Think about that one – putting God’s beauty on display. We know that suffering, pain, and sin is the result of the fall. If there is natural disaster, war, crime, arguing, or anything evil it is the result of the fall and brought about by the influence of Satan or our own sinful desires (under the sovereign control of God to be sure). If there is ugliness of any kind it is the result of the fall. On the other hand, if there is healing, goodness, and righteousness it comes from God. If there is natural serenity, peace, goodwill, reconciliation, or anything good it flows in some sense from God’s goodness. If there is beauty of any kind it flows from the reality of God. He is beautiful and He is the source of all beauty.
I know a lady who loves to brighten our sanctuary with flowers. She blesses others with them as well. Sometimes people take little notice of those things. But I wanted her to know something one day. When I see the flowers she has placed in the sanctuary here’s what I think. God is the one who has given each one of us our particular gifts and talents. When this woman puts the flowers out before everyone arrives Sunday morning, she is worshipping God and serving us by using her gift. She is also revealing God in that. Moreover, she is revealing God’s reality by enhancing the beauty of the sanctuary with the beauty of flowers and in so doing she is putting God’s beauty – God’s glory – on display. She is creating a culture of beauty that reveals God. She is advancing His kingdom by doing His will on earth as it is in heaven. She is lavishing the blessings of Jesus on the rest of us. She is a kingdom citizen doing kingdom work that glorifies the King. She is fulfilling the purpose for which she was created: to create kingdom culture. That’s what I think about when I see those flowers every Sunday.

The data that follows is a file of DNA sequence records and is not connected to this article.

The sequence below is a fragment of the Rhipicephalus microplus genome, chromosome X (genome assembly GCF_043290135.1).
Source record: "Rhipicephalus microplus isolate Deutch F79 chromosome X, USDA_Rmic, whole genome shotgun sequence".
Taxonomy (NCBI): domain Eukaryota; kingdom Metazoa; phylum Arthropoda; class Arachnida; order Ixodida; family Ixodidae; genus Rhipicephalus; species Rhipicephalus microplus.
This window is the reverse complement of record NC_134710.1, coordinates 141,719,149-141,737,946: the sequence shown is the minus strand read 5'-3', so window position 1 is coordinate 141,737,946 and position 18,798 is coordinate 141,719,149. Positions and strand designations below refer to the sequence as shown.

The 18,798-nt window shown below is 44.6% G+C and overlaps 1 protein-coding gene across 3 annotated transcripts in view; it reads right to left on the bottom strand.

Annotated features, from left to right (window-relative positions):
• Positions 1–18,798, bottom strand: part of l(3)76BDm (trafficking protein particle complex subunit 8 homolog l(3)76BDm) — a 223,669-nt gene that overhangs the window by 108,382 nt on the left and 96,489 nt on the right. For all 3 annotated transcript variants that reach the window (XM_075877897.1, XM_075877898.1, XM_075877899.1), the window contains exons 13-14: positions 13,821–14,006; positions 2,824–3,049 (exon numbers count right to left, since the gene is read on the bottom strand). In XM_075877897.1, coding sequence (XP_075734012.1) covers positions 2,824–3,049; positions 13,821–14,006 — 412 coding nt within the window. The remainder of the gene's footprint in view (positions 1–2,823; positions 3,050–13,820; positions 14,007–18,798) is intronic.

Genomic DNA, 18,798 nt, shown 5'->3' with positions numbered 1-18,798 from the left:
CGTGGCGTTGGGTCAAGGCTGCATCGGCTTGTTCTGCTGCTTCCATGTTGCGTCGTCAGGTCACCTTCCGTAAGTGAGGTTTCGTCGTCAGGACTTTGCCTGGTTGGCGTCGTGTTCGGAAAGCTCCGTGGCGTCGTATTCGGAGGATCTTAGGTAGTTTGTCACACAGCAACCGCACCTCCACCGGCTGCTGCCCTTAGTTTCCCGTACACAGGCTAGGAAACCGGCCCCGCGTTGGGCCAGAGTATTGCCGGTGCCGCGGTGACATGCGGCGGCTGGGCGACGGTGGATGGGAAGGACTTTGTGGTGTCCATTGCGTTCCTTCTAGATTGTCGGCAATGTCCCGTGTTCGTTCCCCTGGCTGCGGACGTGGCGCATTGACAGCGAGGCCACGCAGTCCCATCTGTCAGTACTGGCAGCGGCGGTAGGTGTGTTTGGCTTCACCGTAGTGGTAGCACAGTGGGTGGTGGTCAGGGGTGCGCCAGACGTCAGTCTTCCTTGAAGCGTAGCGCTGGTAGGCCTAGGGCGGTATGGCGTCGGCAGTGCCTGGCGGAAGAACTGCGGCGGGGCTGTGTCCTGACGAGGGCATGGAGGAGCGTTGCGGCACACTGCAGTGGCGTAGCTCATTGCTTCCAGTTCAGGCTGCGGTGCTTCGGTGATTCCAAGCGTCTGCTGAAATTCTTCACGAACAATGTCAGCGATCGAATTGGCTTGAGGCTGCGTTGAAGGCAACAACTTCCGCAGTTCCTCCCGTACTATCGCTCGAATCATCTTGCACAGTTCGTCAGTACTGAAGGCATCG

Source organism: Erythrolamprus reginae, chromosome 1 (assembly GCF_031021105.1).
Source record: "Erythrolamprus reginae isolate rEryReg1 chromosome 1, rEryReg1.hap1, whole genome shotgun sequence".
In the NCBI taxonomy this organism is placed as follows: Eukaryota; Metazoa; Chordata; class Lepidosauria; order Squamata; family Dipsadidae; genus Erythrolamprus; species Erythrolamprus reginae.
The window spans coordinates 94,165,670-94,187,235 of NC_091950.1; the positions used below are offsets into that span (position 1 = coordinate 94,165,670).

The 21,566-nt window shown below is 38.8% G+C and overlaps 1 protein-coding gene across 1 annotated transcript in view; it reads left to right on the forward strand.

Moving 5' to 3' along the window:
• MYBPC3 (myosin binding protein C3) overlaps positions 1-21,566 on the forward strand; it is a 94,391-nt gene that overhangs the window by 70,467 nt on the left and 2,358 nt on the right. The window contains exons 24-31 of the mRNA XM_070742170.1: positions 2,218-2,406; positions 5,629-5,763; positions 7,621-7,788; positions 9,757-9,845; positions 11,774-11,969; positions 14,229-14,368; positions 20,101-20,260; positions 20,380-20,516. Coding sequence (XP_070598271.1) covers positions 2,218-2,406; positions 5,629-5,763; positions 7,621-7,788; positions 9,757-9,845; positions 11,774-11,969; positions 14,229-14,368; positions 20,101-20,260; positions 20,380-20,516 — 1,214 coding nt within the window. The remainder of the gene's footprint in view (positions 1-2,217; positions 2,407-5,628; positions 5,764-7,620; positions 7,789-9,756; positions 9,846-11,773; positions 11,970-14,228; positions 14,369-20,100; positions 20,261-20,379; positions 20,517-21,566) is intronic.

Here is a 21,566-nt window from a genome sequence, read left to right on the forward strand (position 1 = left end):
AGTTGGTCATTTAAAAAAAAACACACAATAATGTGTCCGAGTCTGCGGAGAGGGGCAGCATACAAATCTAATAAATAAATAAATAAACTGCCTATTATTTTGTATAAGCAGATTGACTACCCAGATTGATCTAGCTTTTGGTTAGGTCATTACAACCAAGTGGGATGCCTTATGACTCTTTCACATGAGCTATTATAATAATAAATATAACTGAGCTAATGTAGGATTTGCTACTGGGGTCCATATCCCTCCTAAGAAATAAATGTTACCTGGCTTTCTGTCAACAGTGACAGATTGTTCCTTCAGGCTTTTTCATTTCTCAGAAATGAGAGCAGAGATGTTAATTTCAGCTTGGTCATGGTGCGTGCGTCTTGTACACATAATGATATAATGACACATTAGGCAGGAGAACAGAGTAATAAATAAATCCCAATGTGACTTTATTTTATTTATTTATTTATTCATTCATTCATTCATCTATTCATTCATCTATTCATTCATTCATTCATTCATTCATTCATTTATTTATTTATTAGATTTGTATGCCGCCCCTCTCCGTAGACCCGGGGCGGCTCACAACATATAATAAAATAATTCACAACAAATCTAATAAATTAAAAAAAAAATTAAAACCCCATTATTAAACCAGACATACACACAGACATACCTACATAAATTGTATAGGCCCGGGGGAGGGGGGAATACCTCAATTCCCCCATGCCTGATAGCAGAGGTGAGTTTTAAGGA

The next time you fulfill the purpose for which you were created (and hopefully that’s more and more everyday in all you do), think of it that way; you are creating kingdom culture. And indeed, that’s why you were created (Eph. 2:10).
For more written and audio resources, visit www.pbcsc.org.
According to Newser, “A Miami-Dade judge approved a settlement in which [a young girl’s] biological mother, her mother's lesbian lover, and the man whose sperm made it all possible will all sign her birth certificate as parents. ‘We're creating entirely new concepts of families,’ says the dad's lawyer.”
Here’s my first question: what right does anyone have to “[create] entirely new concepts of families?” Family is something God ordained, created, and defined. We can’t create new concepts without rejecting Him. Of course, that’s our culture; when God is removed from our thinking, anything goes and we shouldn’t be surprised.
My second question is what do we do about these developments? The church has to realize we can’t win this battle with legislation. We are increasingly in the minority opinion. Only changed hearts and minds (repentance) will keep people from “creating entirely new concepts of” anything and everything. And that’s the real battle line: the battle for hearts and minds through the message of the cross. If God is not real, then we have no right to define family for anyone but ourselves. The battle front is not debate over definitions but debate over whether God is real.